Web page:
2020 was a challenging year. And while many businesses saw some relief in the surge in online shopping, this came with a dark side: increased online activity also led to increased fraud, and research suggests that losses due to fraud will top $20 billion in 2021, up from $17.5 billion in 2020.
As more businesses embrace ecommerce as a way to boost market share and retain customers, and as more card-not-present (CNP) transactions are processed, this isn’t likely to change any time soon. In fact, the 2020 Verizon Data Breach Investigations Report shows that in retail, nearly all breaches were financially-motivated, and most stolen data was personal (49%) and payment (47%). But it’s not all bad news: businesses with an ecommerce presence can put systems and checks in place to prevent fraud and enhance security for their customers. Here’s some information to get you started.
What is ecommerce fraud?
The most typical form of ecommerce fraud happens when someone makes a transaction using a fraudulent payment method. Here are some of the most common:
Chargeback fraud: A customer makes a purchase and receives the product or service. They then initiate a chargeback, claiming that they didn’t make the purchase themselves or that they never received the product.
Identity theft: A criminal makes a purchase using stolen cardholder information. Because the card number and the customer data match, the transaction doesn’t seem suspicious at first. It only gets discovered when it shows up in the cardholder’s account. In addition to the cost of the merchandise, the business is also on the hook for the chargeback to the cardholder.
Email phishing: A customer receives an email that looks like an order or delivery confirmation, but when they click on the link to track their package, their computer is infected with viruses or malware.
Pagejacking: A customer goes to your ecommerce site to place an order, but they never receive the delivery. What happened? There’s a good chance that they visited a fake website, built by hackers to collect their personal information and payment card data.
Common signs that a transaction might be fraudulent
Here are some of the common signs that a transaction might be fraudulent. As a business owner, you’ll need to be careful here: on their own, all of these occur in legitimate transactions. So, what makes a transaction fraudulent? If you see several of these in a single transaction, you’ll want to do some careful checks:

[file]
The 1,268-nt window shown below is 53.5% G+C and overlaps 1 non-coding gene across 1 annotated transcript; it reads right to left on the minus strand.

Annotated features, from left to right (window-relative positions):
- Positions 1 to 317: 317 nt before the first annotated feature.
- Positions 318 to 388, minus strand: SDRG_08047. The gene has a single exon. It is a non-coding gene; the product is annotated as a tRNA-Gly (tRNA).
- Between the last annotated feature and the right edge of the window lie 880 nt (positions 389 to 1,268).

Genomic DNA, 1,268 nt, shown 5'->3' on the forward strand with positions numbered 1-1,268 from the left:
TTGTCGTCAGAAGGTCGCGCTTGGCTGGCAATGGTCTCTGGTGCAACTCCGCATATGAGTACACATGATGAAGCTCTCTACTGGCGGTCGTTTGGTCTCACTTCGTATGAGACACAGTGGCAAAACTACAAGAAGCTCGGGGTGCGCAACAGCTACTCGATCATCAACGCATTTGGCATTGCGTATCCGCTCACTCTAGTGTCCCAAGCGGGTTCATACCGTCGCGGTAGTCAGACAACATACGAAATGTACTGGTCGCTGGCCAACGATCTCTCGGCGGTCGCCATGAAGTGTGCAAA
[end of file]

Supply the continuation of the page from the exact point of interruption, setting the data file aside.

Customers from countries you don’t regularly do business with
Unusually large orders
Multiple transactions using the same payment card in a short time
Orders with different billing and shipping addresses
A mismatch between the IP address and the billing or shipping addresses
Multiple payment cards from the same IP address
How can ecommerce businesses prevent fraud? Here are three important steps that ecommerce businesses can take to prevent fraud.
Use a reputable organization to process your payments. When you’re choosing your payment processor, look for PCI DSS compliance – this is the gold standard for keeping cardholder data and payment card information secure and protected.
Ensure that fraud tools are enabled and offered on your website. Card security codes (the three- or four-digit code on the back of the card) are a good first step. Address Verification Service (AVS) is another useful tool – it matches the billing address on file for the card with the billing address entered by the customer. And to keep your ecommerce website secure, always have secure firewalls in place and use Secure Server Layer (SSL) Certificates to encrypt customer data.
For CNP transactions that are picked up in store, check customer ID to ensure that it matches the cardholder name.
In a world where nearly every business is online, simply having an ecommerce site isn’t enough. Now, you need to take steps to keep your business secure, and you need to let your customers know that you’re keeping their data safe and protected. Want to learn more about online security for your ecommerce business? Call us at 1-800-957-0534 or email us at firstname.lastname@example.org.